The professor kept walking and walking, into the nearby forest. It was not really a forest, more just a patch of unkempt woodlands, but it served as a forest for him, just as it had for many theologians and philosophers before him. He continued on, thinking his thoughts, which were somewhat connected to the lecture but took a decided turn away from them, and it is why he had to get away from the students and spend time alone. For it was here that truly he could accomplish the leap for longer periods of time, where he could dispense with the rudiments of pen and paper and leap wholeheartedly onto the metaphysical plane. Today, however, he was feeling rather agitated and could not leap as he pleased, and the more he tried the more inaccessible it seemed. His thoughts kept turning to the theologian who had died so young, who had died—according to medical diagnosis—by a haemorrhage in the brain, something that was explained away as a genetic disorder, an unfortunate predisposition; it was a tragedy, the doctor said, for someone so young to die and leave behind his young family and a promising career—to give away, indeed, a life that was ready to bloom, perhaps a flower which now stank with the foul odour of premature loss.
This young theologian, the professor recalled, had embarked on a series of volumes that extended the insights of Karl Barth; but after he had written the first volume, he suffered a brain aneurysm and promptly died at the age of thirty-nine, leaving a wife and a child behind. Older professors surmised that he had simply worked too much, had concentrated the strain of thinking into too narrow a space of time; the young theologian’s untimely death was a warning to ambitious students who spent all their time ruminating about divine things, who spent all their waking hours in the library and the classroom, begrudgingly lowering their gaze from the metaphysical plane in order to attend to more mundane matters. To be sure, there were some professors who did survive, but did so at great cost.
As the professor walked deeper into the woods, he was overcome by an uneasy sensation, one he had not felt before. What if this young theologian had died, not due to the injustices of biology and nature, but through tarrying too long on an inhuman plane? Or, what is more likely, had leaped too many times between the two planes without taking the right precautions, executed it with less grace and poise than necessary, or forgot to be graceful on the way back, like a diver who comes up for air too quickly? Or had he dwelt too long on too many occasions, gradually stripping his need of a material body? The professor wasn’t sure, he had to admit that: although he himself could leap fairly consistently, he could not always control when he did, or for how long.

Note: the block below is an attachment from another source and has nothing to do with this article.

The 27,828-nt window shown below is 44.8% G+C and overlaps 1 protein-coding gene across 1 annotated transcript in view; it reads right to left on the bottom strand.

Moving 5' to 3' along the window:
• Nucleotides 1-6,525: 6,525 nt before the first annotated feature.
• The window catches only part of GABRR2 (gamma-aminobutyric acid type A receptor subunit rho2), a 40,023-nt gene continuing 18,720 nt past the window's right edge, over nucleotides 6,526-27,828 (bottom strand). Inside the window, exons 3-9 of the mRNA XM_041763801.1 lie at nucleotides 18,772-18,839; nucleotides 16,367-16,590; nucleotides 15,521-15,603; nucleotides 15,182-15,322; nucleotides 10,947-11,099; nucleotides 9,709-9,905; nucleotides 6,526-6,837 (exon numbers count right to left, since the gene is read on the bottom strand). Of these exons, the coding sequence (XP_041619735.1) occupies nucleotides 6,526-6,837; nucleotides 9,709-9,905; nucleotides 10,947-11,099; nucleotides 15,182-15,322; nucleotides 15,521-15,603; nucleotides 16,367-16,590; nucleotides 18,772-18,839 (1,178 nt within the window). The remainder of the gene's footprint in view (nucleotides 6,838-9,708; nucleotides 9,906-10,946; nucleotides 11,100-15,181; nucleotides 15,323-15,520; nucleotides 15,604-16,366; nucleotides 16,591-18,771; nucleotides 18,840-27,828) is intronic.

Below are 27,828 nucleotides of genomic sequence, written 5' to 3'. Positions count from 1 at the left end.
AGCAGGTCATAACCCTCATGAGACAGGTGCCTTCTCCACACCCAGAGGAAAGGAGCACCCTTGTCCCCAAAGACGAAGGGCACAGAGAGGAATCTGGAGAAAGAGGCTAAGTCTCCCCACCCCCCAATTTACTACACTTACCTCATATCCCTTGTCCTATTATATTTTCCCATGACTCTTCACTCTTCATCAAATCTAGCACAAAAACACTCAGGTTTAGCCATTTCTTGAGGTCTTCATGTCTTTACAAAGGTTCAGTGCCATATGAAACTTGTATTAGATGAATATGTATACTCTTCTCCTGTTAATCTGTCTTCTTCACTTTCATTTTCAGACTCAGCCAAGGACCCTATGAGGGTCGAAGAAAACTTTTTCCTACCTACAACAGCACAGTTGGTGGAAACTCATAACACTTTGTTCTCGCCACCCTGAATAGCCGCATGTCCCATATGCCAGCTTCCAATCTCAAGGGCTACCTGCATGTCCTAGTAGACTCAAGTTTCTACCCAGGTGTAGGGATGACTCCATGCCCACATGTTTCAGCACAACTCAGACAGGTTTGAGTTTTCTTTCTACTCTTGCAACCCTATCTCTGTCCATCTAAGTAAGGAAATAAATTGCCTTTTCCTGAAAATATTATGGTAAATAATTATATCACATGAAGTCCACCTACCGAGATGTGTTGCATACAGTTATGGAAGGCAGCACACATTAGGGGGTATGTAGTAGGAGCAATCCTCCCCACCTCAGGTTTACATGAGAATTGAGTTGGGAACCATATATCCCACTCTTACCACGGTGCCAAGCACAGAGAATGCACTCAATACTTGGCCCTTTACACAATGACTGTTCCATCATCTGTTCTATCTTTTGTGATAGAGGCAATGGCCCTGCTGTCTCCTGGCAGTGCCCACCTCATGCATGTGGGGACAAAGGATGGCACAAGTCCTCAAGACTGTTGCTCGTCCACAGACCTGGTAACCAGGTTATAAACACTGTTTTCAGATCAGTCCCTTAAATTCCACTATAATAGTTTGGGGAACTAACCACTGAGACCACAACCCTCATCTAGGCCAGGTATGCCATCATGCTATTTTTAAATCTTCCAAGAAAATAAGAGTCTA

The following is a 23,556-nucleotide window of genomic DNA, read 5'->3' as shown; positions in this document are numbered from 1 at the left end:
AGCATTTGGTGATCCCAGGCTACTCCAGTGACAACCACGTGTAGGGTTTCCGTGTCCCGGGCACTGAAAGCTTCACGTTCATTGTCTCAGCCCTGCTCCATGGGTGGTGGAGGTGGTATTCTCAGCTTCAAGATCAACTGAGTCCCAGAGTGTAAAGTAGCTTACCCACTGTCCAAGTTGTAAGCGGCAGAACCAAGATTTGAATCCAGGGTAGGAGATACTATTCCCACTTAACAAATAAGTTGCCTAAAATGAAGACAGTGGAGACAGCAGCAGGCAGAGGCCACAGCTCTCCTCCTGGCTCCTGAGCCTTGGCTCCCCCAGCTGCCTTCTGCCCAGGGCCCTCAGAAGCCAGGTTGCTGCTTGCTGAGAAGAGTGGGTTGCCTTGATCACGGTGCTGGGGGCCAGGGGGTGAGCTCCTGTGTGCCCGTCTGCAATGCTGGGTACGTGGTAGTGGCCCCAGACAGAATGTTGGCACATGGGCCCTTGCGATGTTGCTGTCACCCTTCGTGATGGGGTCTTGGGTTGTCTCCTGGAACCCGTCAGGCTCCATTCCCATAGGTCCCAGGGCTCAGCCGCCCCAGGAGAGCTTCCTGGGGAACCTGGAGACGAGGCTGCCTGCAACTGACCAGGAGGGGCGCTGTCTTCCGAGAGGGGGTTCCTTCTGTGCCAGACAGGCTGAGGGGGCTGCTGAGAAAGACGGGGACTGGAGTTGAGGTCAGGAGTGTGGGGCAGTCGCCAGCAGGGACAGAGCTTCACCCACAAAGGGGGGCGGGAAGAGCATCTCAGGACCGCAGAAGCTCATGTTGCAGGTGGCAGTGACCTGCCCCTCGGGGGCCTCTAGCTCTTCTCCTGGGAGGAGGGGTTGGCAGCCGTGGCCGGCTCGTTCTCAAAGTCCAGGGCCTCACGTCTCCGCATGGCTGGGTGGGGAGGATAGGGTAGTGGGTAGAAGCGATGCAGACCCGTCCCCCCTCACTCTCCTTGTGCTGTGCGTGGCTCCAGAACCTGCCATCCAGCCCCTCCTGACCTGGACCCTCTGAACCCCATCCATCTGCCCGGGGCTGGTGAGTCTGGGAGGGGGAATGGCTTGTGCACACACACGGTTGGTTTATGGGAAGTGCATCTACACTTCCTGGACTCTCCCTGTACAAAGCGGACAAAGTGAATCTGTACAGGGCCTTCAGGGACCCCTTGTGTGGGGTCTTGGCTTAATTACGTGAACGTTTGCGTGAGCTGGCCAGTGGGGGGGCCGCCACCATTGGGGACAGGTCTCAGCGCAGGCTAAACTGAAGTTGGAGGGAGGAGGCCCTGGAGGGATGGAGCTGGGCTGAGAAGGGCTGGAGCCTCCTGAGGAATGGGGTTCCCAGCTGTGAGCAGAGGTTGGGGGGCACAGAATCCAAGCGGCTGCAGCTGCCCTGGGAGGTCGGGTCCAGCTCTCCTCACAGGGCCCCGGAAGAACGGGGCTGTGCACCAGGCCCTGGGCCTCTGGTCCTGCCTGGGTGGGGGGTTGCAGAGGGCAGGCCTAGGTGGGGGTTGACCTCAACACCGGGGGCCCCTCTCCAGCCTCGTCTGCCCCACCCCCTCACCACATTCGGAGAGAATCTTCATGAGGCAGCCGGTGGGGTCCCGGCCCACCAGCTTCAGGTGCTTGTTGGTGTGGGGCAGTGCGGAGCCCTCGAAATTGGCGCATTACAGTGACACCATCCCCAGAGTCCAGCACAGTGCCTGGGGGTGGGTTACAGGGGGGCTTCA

As he reached a clearing in the woods, the professor accepted that today he would not make any progress on his problem. He would not be able to leap as he wished; he would have to be patient. Perhaps this was a blessing, he thought, a blessing in disguise; those which we think are blessings are actually curses, or at least not blessings at all, just everyday occurrences which we interpret, given our particular milieu, as blessings, but they could not be further from blessings, he mused. Everyone was envious of the young theologian when he came, as a student, for the seminar at Tübingen, he seemed to ask questions that seemed far beyond his years, as if he had already lived for another lifetime—although, of course, I don’t believe for one minute in reincarnation or the transmigration of souls. But wasn’t Jesus himself a sort of reincarnation, he couldn’t help wondering, wasn’t Jesus a sort of incarnation of the Trinity, in other words the Trinity in human flesh? Of course, the man incarnated was not to be identified with the Trinity, not in any simplistic way; yet given all that, had he not written that God had anticipated (a sort of cheat word, he acknowledged) the incarnation, had in some very real sense geared himself up for the event—by emptying himself? But once an individual was an individual, could anything be done? Could anything undo the apparent singularity of the human soul?